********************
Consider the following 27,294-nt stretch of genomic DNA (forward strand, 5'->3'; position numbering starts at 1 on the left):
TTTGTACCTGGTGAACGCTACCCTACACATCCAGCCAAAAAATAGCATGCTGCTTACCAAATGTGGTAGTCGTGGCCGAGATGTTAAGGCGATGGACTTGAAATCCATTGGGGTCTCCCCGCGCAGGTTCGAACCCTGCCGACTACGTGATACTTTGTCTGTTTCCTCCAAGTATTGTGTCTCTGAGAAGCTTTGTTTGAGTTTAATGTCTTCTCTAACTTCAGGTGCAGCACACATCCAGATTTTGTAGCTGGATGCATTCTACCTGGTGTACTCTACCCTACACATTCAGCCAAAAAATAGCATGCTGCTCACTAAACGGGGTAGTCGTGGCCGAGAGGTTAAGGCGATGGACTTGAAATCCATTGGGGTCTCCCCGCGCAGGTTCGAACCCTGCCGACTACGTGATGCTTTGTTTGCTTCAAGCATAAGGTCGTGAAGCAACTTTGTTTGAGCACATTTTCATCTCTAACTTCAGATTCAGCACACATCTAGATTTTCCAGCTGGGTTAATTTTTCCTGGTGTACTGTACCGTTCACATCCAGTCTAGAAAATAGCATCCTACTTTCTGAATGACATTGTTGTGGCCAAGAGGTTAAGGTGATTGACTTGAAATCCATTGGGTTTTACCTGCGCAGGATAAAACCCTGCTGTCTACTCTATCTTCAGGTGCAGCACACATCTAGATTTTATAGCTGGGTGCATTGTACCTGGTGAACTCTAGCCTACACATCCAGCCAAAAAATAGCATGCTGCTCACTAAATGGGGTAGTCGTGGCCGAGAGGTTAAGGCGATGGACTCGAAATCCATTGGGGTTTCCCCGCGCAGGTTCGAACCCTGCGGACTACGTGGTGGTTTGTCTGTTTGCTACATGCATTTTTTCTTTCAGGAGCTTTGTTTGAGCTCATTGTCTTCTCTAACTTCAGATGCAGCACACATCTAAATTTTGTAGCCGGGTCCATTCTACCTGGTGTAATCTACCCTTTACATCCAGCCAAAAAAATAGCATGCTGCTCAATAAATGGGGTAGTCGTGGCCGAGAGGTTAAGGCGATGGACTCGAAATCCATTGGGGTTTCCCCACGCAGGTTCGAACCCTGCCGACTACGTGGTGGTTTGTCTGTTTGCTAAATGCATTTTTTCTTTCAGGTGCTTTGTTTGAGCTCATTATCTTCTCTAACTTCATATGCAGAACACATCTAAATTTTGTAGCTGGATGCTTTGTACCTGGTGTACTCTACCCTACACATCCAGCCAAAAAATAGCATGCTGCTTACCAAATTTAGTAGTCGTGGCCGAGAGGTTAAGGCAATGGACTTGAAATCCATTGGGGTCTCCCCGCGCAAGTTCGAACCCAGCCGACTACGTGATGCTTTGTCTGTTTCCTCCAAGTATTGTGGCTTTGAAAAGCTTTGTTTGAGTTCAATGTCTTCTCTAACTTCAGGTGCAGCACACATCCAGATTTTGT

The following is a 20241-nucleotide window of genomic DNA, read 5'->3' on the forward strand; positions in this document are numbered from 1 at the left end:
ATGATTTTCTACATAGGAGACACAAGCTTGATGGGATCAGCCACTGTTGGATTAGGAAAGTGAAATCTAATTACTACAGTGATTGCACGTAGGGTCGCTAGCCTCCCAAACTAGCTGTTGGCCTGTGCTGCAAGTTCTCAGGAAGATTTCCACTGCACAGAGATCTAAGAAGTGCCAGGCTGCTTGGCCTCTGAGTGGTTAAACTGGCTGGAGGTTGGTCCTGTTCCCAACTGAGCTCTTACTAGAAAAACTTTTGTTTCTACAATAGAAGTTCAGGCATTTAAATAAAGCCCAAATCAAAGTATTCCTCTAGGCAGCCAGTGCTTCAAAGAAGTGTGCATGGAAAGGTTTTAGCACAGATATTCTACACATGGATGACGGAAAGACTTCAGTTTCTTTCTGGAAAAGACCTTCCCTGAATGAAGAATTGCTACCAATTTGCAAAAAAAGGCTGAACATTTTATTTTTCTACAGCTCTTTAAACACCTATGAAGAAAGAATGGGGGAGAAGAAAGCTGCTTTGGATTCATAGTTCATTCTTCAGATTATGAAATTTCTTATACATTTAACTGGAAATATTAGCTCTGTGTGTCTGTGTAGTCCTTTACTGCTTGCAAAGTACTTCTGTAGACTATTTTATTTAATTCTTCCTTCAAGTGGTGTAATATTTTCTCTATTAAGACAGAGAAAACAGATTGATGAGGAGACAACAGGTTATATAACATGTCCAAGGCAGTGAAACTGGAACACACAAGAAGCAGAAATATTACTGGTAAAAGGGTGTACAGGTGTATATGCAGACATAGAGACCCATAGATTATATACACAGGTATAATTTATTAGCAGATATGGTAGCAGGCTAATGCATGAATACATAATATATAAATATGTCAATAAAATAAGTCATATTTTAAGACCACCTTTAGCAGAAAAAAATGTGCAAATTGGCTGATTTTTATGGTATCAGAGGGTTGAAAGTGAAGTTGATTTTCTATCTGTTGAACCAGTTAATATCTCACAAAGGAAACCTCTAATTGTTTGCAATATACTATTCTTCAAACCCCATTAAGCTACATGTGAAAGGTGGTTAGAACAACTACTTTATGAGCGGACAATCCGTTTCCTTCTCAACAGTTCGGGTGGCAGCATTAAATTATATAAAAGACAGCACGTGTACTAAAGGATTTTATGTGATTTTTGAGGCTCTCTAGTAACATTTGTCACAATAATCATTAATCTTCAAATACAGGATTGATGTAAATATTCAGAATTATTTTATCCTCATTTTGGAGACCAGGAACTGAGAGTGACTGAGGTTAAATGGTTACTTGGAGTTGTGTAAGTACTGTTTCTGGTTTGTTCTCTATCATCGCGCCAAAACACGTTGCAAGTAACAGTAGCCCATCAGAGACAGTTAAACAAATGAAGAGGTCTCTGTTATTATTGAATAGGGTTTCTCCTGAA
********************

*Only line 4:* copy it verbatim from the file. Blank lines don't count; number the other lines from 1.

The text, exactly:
ATGATTTTCTACATAGGAGACACAAGCTTGATGGGATCAGCCACTGTTGGATTAGGAAAGTGAAATCTAATTACTACAGTGATTGCACGTAGGGTCGCTAGCCTCCCAAACTAGCTGTTGGCCTGTGCTGCAAGTTCTCAGGAAGATTTCCACTGCACAGAGATCTAAGAAGTGCCAGGCTGCTTGGCCTCTGAGTGGTTAAACTGGCTGGAGGTTGGTCCTGTTCCCAACTGAGCTCTTACTAGAAAAACTTTTGTTTCTACAATAGAAGTTCAGGCATTTAAATAAAGCCCAAATCAAAGTATTCCTCTAGGCAGCCAGTGCTTCAAAGAAGTGTGCATGGAAAGGTTTTAGCACAGATATTCTACACATGGATGACGGAAAGACTTCAGTTTCTTTCTGGAAAAGACCTTCCCTGAATGAAGAATTGCTACCAATTTGCAAAAAAAGGCTGAACATTTTATTTTTCTACAGCTCTTTAAACACCTATGAAGAAAGAATGGGGGAGAAGAAAGCTGCTTTGGATTCATAGTTCATTCTTCAGATTATGAAATTTCTTATACATTTAACTGGAAATATTAGCTCTGTGTGTCTGTGTAGTCCTTTACTGCTTGCAAAGTACTTCTGTAGACTATTTTATTTAATTCTTCCTTCAAGTGGTGTAATATTTTCTCTATTAAGACAGAGAAAACAGATTGATGAGGAGACAACAGGTTATATAACATGTCCAAGGCAGTGAAACTGGAACACACAAGAAGCAGAAATATTACTGGTAAAAGGGTGTACAGGTGTATATGCAGACATAGAGACCCATAGATTATATACACAGGTATAATTTATTAGCAGATATGGTAGCAGGCTAATGCATGAATACATAATATATAAATATGTCAATAAAATAAGTCATATTTTAAGACCACCTTTAGCAGAAAAAAATGTGCAAATTGGCTGATTTTTATGGTATCAGAGGGTTGAAAGTGAAGTTGATTTTCTATCTGTTGAACCAGTTAATATCTCACAAAGGAAACCTCTAATTGTTTGCAATATACTATTCTTCAAACCCCATTAAGCTACATGTGAAAGGTGGTTAGAACAACTACTTTATGAGCGGACAATCCGTTTCCTTCTCAACAGTTCGGGTGGCAGCATTAAATTATATAAAAGACAGCACGTGTACTAAAGGATTTTATGTGATTTTTGAGGCTCTCTAGTAACATTTGTCACAATAATCATTAATCTTCAAATACAGGATTGATGTAAATATTCAGAATTATTTTATCCTCATTTTGGAGACCAGGAACTGAGAGTGACTGAGGTTAAATGGTTACTTGGAGTTGTGTAAGTACTGTTTCTGGTTTGTTCTCTATCATCGCGCCAAAACACGTTGCAAGTAACAGTAGCCCATCAGAGACAGTTAAACAAATGAAGAGGTCTCTGTTATTATTGAATAGGGTTTCTCCTGAA